Clinical Abstracts

Acupuncture for Raynaud’s Syndrome

December 1998; Volume 1: 8

Source: Appiah R, et al. Treatment of primary Raynaud’s syndrome with traditional Chinese acupuncture. J Intern Med 1997;241:119-124.

Design and Setting: Randomized, controlled trial comparing treatment group with untreated controls in the angiological clinic of Hannover Medical School, Hannover, Germany.

Subjects: 33 patients (10 men, 23 women) younger than 60 years old with primary Raynaud’s syndrome.

Treatment: Acupuncture and moxa stimulation of acupuncture points.

Dose/Route/Duration: Patients in the treatment group received acupuncture and moxa stimulation every other day during weeks 10 and 11 for a total of seven treatments. A standardized protocol was used (all patients were treated at the same points). Patients were followed for 24 weeks.

Outcome Measures: Symptom diaries (for 23 weeks); capillary flow-stop reaction measured by local cooling test with nailfold capillaroscopy (in weeks 1, 12, and 24).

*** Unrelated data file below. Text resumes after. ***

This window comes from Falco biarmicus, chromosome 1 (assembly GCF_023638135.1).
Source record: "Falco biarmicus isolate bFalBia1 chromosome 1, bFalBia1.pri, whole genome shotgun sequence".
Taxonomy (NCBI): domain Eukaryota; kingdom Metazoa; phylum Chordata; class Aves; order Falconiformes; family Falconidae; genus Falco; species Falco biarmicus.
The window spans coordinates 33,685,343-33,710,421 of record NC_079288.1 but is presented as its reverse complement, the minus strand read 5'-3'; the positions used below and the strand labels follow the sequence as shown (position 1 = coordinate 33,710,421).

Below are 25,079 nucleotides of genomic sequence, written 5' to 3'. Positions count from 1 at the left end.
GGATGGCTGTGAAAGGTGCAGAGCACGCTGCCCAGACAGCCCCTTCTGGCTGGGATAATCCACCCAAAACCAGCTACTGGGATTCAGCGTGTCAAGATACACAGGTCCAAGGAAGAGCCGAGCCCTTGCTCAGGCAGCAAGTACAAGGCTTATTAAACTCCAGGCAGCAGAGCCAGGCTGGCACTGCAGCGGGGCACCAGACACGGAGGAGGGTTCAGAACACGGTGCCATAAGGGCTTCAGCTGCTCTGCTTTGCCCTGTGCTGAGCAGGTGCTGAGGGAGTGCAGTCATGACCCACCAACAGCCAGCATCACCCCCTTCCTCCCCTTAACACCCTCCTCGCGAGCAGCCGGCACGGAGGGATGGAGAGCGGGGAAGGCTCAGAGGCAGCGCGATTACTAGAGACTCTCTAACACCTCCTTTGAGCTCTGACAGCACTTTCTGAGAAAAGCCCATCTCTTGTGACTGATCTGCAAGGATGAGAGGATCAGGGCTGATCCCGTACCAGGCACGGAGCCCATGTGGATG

Results: Frequency of attacks decreas-ed significantly from 1.4/d to 0.6/d in the treatment group and insignificantly from 1.6/d to 1.2/d in the untreated group. Overall reduction of attacks was significantly different between the two groups. Mean duration of capillary flowstop reaction decreased significantly from 71 to 24 seconds in the treatment group between week 1 and week 12 and remained significantly reduced, at 38 seconds, at week 23. No significant changes from baseline were seen in the control group. Duration and severity of attacks did not change in either group.

Funding: Not noted.

Comments: This is an interesting study which indicates that acupuncture may be a useful alternative for Raynaud’s. Acupuncture trials are notoriously difficult to control, but the choice of untreated controls is not ideal. This study should be repeated as a treatment-controlled trial, perhaps comparing acupuncture to nifedipine.